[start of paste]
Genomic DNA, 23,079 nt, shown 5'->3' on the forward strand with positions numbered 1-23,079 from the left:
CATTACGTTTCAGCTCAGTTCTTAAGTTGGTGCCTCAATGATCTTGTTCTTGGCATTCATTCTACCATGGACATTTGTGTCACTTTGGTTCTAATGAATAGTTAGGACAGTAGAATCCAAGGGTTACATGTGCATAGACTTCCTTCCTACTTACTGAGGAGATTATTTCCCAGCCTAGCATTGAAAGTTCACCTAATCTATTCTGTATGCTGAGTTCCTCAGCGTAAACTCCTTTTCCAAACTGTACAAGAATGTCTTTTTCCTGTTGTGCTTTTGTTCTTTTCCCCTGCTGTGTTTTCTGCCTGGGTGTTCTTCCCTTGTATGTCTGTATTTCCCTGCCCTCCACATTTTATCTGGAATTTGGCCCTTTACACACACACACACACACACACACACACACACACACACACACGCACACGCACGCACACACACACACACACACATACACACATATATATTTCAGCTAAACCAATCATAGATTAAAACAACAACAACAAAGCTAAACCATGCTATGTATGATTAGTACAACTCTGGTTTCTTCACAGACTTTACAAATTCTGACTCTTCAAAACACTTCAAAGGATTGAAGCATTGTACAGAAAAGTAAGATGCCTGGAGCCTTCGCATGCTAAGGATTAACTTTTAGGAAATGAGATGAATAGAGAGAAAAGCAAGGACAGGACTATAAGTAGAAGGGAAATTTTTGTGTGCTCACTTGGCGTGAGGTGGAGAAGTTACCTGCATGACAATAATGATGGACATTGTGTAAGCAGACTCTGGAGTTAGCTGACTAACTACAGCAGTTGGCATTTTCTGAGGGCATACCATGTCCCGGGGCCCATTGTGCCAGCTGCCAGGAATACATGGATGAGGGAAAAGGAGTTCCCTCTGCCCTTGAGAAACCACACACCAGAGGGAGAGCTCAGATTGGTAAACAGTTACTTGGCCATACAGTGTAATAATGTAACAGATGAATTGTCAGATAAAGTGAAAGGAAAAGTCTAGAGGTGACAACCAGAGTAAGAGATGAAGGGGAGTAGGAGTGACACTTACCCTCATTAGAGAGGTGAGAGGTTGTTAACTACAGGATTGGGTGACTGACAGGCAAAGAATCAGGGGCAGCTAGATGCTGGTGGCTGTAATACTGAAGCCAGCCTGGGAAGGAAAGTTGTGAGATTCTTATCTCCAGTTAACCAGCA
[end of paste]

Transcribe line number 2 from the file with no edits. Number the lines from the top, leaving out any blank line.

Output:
CATTACGTTTCAGCTCAGTTCTTAAGTTGGTGCCTCAATGATCTTGTTCTTGGCATTCATTCTACCATGGACATTTGTGTCACTTTGGTTCTAATGAATAGTTAGGACAGTAGAATCCAAGGGTTACATGTGCATAGACTTCCTTCCTACTTACTGAGGAGATTATTTCCCAGCCTAGCATTGAAAGTTCACCTAATCTATTCTGTATGCTGAGTTCCTCAGCGTAAACTCCTTTTCCAAACTGTACAAGAATGTCTTTTTCCTGTTGTGCTTTTGTTCTTTTCCCCTGCTGTGTTTTCTGCCTGGGTGTTCTTCCCTTGTATGTCTGTATTTCCCTGCCCTCCACATTTTATCTGGAATTTGGCCCTTTACACACACACACACACACACACACACACACACACACACACACGCACACGCACGCACACACACACACACACACATACACACATATATATTTCAGCTAAACCAATCATAGATTAAAACAACAACAACAAAGCTAAACCATGCTATGTATGATTAGTACAACTCTGGTTTCTTCACAGACTTTACAAATTCTGACTCTTCAAAACACTTCAAAGGATTGAAGCATTGTACAGAAAAGTAAGATGCCTGGAGCCTTCGCATGCTAAGGATTAACTTTTAGGAAATGAGATGAATAGAGAGAAAAGCAAGGACAGGACTATAAGTAGAAGGGAAATTTTTGTGTGCTCACTTGGCGTGAGGTGGAGAAGTTACCTGCATGACAATAATGATGGACATTGTGTAAGCAGACTCTGGAGTTAGCTGACTAACTACAGCAGTTGGCATTTTCTGAGGGCATACCATGTCCCGGGGCCCATTGTGCCAGCTGCCAGGAATACATGGATGAGGGAAAAGGAGTTCCCTCTGCCCTTGAGAAACCACACACCAGAGGGAGAGCTCAGATTGGTAAACAGTTACTTGGCCATACAGTGTAATAATGTAACAGATGAATTGTCAGATAAAGTGAAAGGAAAAGTCTAGAGGTGACAACCAGAGTAAGAGATGAAGGGGAGTAGGAGTGACACTTACCCTCATTAGAGAGGTGAGAGGTTGTTAACTACAGGATTGGGTGACTGACAGGCAAAGAATCAGGGGCAGCTAGATGCTGGTGGCTGTAATACTGAAGCCAGCCTGGGAAGGAAAGTTGTGAGATTCTTATCTCCAGTTAACCAGCA